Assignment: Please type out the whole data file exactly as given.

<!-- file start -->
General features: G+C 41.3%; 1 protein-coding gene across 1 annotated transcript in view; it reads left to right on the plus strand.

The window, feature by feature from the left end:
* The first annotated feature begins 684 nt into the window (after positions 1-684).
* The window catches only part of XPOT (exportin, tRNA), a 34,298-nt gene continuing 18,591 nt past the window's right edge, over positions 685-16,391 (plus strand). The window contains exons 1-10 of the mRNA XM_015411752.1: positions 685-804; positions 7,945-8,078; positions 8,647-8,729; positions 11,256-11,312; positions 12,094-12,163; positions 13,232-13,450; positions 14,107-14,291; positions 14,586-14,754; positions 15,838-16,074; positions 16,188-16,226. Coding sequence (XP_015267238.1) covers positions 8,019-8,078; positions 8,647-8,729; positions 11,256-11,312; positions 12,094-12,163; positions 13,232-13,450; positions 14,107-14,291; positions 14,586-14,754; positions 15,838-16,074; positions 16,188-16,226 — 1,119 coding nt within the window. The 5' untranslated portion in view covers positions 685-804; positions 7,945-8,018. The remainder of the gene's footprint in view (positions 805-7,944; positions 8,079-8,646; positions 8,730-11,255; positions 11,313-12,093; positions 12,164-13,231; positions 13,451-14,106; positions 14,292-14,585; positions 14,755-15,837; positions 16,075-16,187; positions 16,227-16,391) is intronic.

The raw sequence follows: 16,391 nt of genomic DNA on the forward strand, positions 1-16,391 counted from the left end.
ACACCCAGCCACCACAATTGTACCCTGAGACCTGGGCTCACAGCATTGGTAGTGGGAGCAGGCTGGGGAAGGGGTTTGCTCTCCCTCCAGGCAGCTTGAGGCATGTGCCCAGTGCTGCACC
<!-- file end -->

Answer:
General features: G+C 41.3%; 1 protein-coding gene across 1 annotated transcript in view; it reads left to right on the plus strand.

The window, feature by feature from the left end:
* The first annotated feature begins 684 nt into the window (after positions 1-684).
* The window catches only part of XPOT (exportin, tRNA), a 34,298-nt gene continuing 18,591 nt past the window's right edge, over positions 685-16,391 (plus strand). The window contains exons 1-10 of the mRNA XM_015411752.1: positions 685-804; positions 7,945-8,078; positions 8,647-8,729; positions 11,256-11,312; positions 12,094-12,163; positions 13,232-13,450; positions 14,107-14,291; positions 14,586-14,754; positions 15,838-16,074; positions 16,188-16,226. Coding sequence (XP_015267238.1) covers positions 8,019-8,078; positions 8,647-8,729; positions 11,256-11,312; positions 12,094-12,163; positions 13,232-13,450; positions 14,107-14,291; positions 14,586-14,754; positions 15,838-16,074; positions 16,188-16,226 — 1,119 coding nt within the window. The 5' untranslated portion in view covers positions 685-804; positions 7,945-8,018. The remainder of the gene's footprint in view (positions 805-7,944; positions 8,079-8,646; positions 8,730-11,255; positions 11,313-12,093; positions 12,164-13,231; positions 13,451-14,106; positions 14,292-14,585; positions 14,755-15,837; positions 16,075-16,187; positions 16,227-16,391) is intronic.

The raw sequence follows: 16,391 nt of genomic DNA on the forward strand, positions 1-16,391 counted from the left end.
ACACCCAGCCACCACAATTGTACCCTGAGACCTGGGCTCACAGCATTGGTAGTGGGAGCAGGCTGGGGAAGGGGTTTGCTCTCCCTCCAGGCAGCTTGAGGCATGTGCCCAGTGCTGCACC